Neural Prosthetic Systems: Current Problems and Future Directions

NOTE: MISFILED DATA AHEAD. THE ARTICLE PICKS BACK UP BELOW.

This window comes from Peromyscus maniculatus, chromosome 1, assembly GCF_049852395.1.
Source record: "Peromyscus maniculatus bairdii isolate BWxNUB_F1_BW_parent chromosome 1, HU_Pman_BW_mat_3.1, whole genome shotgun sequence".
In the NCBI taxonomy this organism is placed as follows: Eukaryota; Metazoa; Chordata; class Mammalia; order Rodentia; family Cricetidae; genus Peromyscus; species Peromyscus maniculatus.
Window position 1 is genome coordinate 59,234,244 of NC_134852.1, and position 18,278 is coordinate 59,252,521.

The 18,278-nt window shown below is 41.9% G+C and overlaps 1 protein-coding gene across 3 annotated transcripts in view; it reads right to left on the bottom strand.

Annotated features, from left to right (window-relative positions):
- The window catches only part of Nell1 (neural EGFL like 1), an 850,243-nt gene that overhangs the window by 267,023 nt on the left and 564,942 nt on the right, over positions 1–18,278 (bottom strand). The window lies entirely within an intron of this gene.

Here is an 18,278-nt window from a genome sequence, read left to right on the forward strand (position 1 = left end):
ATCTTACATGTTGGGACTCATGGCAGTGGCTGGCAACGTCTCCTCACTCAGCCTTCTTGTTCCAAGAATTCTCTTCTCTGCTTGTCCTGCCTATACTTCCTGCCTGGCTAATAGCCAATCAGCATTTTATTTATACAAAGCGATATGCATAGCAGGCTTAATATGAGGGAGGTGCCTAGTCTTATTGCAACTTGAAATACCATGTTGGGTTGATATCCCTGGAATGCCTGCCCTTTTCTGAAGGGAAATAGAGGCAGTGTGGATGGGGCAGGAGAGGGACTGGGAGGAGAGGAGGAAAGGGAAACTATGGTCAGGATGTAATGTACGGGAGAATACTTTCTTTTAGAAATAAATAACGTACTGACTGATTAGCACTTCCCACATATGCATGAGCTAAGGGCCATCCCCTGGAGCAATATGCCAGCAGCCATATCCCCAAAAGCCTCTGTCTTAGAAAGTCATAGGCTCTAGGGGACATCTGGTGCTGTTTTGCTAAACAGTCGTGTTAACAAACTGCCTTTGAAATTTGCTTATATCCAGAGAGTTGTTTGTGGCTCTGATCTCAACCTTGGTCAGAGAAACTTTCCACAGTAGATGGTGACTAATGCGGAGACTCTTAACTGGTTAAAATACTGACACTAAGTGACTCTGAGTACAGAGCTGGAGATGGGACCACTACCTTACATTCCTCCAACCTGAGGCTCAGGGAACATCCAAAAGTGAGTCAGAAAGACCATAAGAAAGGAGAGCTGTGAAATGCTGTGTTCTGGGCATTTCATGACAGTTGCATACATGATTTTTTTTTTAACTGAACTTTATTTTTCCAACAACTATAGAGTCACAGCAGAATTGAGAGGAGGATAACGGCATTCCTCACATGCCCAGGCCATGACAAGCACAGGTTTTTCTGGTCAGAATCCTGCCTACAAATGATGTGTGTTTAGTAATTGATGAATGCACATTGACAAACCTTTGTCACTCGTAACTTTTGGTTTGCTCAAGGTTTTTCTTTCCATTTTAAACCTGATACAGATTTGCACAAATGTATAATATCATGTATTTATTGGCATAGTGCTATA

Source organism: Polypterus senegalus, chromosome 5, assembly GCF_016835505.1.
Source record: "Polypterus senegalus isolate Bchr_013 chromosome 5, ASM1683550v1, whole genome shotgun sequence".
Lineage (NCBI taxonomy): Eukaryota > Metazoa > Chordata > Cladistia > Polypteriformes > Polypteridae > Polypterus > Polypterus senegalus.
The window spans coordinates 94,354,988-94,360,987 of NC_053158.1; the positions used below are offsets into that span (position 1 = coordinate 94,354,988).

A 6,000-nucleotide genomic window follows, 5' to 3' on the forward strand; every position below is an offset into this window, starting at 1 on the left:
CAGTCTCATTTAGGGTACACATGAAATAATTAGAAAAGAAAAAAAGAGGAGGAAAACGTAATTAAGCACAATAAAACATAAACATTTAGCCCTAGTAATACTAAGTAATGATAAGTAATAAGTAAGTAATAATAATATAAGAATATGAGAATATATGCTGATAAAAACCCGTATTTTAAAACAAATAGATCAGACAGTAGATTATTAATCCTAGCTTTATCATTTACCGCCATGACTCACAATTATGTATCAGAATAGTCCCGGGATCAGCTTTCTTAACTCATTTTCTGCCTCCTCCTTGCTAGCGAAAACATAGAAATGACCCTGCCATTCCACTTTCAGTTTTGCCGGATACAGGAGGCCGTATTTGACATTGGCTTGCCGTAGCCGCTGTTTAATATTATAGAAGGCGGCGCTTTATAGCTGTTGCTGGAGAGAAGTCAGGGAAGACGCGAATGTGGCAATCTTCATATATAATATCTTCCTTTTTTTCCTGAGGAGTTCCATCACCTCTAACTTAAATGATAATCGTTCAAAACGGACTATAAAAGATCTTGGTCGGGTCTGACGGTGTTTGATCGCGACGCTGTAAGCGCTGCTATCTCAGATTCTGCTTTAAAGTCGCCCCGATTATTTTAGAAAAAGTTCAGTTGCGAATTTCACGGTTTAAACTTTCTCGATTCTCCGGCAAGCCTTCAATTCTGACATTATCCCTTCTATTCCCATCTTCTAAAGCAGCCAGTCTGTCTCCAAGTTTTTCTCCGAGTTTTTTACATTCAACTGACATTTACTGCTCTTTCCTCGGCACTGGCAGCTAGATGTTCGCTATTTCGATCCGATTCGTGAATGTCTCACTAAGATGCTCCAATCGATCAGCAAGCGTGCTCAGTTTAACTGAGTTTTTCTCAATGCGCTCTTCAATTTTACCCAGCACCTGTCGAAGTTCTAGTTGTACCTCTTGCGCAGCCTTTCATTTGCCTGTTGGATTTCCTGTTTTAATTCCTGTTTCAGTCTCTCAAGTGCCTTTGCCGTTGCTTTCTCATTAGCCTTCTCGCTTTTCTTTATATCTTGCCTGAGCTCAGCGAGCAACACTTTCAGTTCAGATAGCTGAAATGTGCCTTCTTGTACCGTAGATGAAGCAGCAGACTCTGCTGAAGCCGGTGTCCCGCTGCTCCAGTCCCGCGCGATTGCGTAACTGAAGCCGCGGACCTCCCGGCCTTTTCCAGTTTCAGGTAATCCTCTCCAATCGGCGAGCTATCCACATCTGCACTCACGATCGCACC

By decoding neural activity into useful behavioral commands, neural prosthetic systems seek to improve the lives of severely disabled human patients. Motor decoding algorithms, which map neural spiking data to control pa- rameters of a device such as a prosthetic arm, have received particular attention in the literature. Here, we highlight several outstanding problems that exist in most current approaches to decode algorithm design. These include two problems that we argue will unlikely result in further dramatic increases in performance, specifically spike sorting and spiking models. We also discuss three issues that have been less examined in the literature, and we argue that addressing these issues may result in dramatic future increases in performance. These include: non-stationarity of recorded waveforms, limitations of a linear mappings between neural activity and movement kinematics, and the low signal to noise ratio of the neural data. We demonstrate these problems with data from 39 experimental sessions with a non-human primate performing reaches and with recent literature. In all, this study suggests that research in cortically-controlled prosthetic systems may require reprioritization to achieve performance that is acceptable for a clinically viable human system.